∂q
∂t
=
− ^{∂}^{I}
∂z
_{,}
∂φ
∂t
=
− ^{∂}^{V}
∂z
(4)
where q(t, z) denotes the charge density and φ(t, z) is the ﬂux density, and where the current I and voltage V are given by
I(t, z) = ^{φ}^{(}^{t}^{,}^{z}^{)} ,
L(z)
V (t, z) = ^{q}^{(}^{t}^{,}^{z}^{)}
C(z)
(5)
with C(z), L(z) being respectively the distributed capac itance and distributed inductance of the line. Further
more, the boundary ﬂow and eﬀort variables are given by the voltages and currents at both ends of the line:
e ^{B}^{L} (t) = V (t, 0),
f ^{B}^{L} (t) = I(t, 0),
e ^{B}^{R} (t) = V (t, S)
f ^{B}^{R} (t) = I(t, S)
(6)
These PDEs can be immediately seen to be in port Hamiltonian form (2), with n = n ^{p} = n ^{q} = 1, replacing
the letter p by φ:
f ^{q} = −de ^{φ} , f ^{φ} = −de ^{q}
B
f
0
=
e ^{φ}  _{z}_{=}_{0} ,
B
S
f
=
e ^{φ}  _{z}_{=}_{S} ,
e
B
0
= e ^{B} = e ^{q}  _{z}_{=}_{S} ,
e ^{q}  _{z}_{=}_{0} ,
S
(7a)
(7b)
structure of the distributed parameter model is spatially discretized, and secondly the constitutive relations of the energy storage part of the transmission line are ap proximated. In Subsections 3.1, 3.2 these two steps are
applied to a single discretized lump of the transmission
line. Afterwards in Subsection 3.3 we show how to apply the strategy to the transmission line split into multiple parts. Finally, the choice of the approximating functions
in order to preserve additional physical properties of the system is discussed in Subsection 3.4.
H = H ^{q} + H ^{φ} =
Z
∗q(z) 2C(z) ^{q}^{(}^{z}^{)} ^{+}
Z
∗φ(z)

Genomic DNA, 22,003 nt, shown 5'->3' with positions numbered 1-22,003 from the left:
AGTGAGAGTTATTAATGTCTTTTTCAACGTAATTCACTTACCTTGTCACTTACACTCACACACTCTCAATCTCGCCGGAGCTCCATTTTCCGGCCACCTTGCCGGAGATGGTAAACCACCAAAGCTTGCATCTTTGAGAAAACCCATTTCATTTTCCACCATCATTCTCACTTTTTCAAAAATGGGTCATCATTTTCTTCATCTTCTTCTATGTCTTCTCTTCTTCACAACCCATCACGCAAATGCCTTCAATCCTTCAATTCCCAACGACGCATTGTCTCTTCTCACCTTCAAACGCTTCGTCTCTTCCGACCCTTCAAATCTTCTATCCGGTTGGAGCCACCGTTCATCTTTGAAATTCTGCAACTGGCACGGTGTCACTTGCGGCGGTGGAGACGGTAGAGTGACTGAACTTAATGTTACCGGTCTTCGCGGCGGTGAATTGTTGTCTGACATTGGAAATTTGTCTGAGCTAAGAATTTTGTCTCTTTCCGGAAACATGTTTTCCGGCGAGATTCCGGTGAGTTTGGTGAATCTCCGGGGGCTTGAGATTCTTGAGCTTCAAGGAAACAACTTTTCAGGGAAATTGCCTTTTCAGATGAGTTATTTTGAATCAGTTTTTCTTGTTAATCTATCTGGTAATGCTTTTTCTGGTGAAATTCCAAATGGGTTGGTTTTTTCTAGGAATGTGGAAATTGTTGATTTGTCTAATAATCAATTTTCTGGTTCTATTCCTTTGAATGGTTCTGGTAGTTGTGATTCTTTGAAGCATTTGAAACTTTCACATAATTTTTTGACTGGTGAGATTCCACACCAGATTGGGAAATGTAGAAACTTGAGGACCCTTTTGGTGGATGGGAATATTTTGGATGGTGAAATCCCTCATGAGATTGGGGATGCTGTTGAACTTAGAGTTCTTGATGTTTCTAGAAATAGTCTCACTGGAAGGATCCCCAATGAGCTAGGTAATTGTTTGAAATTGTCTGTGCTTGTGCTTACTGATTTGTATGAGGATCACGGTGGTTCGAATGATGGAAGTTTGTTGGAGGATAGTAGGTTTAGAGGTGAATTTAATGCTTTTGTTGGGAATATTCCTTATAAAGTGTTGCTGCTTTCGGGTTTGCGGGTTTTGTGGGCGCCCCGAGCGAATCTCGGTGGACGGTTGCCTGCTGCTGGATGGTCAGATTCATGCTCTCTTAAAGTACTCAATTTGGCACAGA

2
L(z)φ(z),
3.1 Spatial discretization of the interconnection struc
ture
(7c) 

(7d) 
Consider a part of the transmission line between two points a and b (0 ≤ a < b ≤ S). The spatial manifold 

_{.} 
(7e) 
corresponding to this part of transmission line is Z _{a}_{b} = 
[a, b]. The voltage at the point a is denoted by e ^{B}
the current at the point is denoted by f
and
B . Similarly, the
a
a
voltage and current at the point b are denoted by e ^{B} and
f
b
B , respectively. The relations between the boundary
, e ^{B} and the eﬀorts e ^{q} , e ^{φ} are by (7b)
b
B
variables f
a
,
e ^{B} , f
a
B
b
b
e ^{B} (t) = e ^{q} (t, a),
a
e ^{B} (t) = e ^{q} (t, b),
b
(8a)
B
f
a
(t) = e ^{φ} (t, a),
B
f
b
(t)
= e ^{φ} (t, b)
(8b)
Our discretization method is based on the following:
Assumption 1 (Approximation of f ^{q} and f ^{φ} ) The inﬁnitesimal charge rate f ^{q} and the inﬁnitesimal ﬂux rate f ^{φ} are approximated on Z _{a}_{b} as
f
^{q}
(t,
z)
=
f _{a}_{b} (t)ω _{a}_{b} (t),
q
q
f
^{φ} (t,
z) = f _{a}_{b} (t)ω _{a}_{b} (t),
φ
φ
where the oneforms ω
q ab ^{,} ^{ω}
_{a}_{b} φ satisfy
(9a)
(9b)
f ^{q} =
^{∗}^{q}^{(}^{z}^{)}
C(z)
∂t
,
,
^{∂}^{q}
f ^{φ} =
^{∂}^{φ}
∂t ^{,}
e ^{q} = δ _{q} H =
e ^{φ} = δ _{φ} H =
^{∗}^{φ}^{(}^{z}^{)}
L(z)
The physical meaning of the variables and parameters are summarized in Table 1.
Table 1
The energy balance for the transmission line takes the
e ^{B} = 0, while there exist two
form ^{d}^{H} (t) − f
B
0
e
B
0
B
+ f
S
dt
S
conserved quantities ^{d}^{Q} (t) − f
dt
B
0
B
S
+ f
= 0 and
dΦ
dt
(t) − e
B
0
+ e ^{B} = 0, where Q := ^{} q and Φ := ^{} φ are
S
Z Z
the total charge and the total ﬂux of the transmission line, respectively.
Z
ab
q
ω _{a}_{b} = 1,
ω _{a}_{b} = 1
φ
Z
ab
(10)
Remark 2 Since the inﬁnitesimal charge q belongs to the same space as the ﬂow f ^{q} it will be approximated
q
as q(t, z) = Q _{a}_{b} (t)ω _{a}_{b} (z). Hence by condition (10) Q _{a}_{b} equals the total charge of the considered lump of the trans mission line. Similarly for the total ﬂux.
Remark 1 Note that for a nonquadratic electro magnetic energy H we may still deﬁne the coenergy variables e ^{q} = δ _{q} H and e ^{φ} = δ _{φ} H. In this way we can obtain nonlinear models for the transmission line (which still are in portHamiltonian form); cf. [8].
The spatial discretization procedure as proposed in this section consists of two steps. First, the interconnection
Assumption 2 (Approximation of e ^{q} and e ^{φ} ) The coenergy variables voltage e ^{q} (t, z) and current e ^{φ} (t, z) are approximated as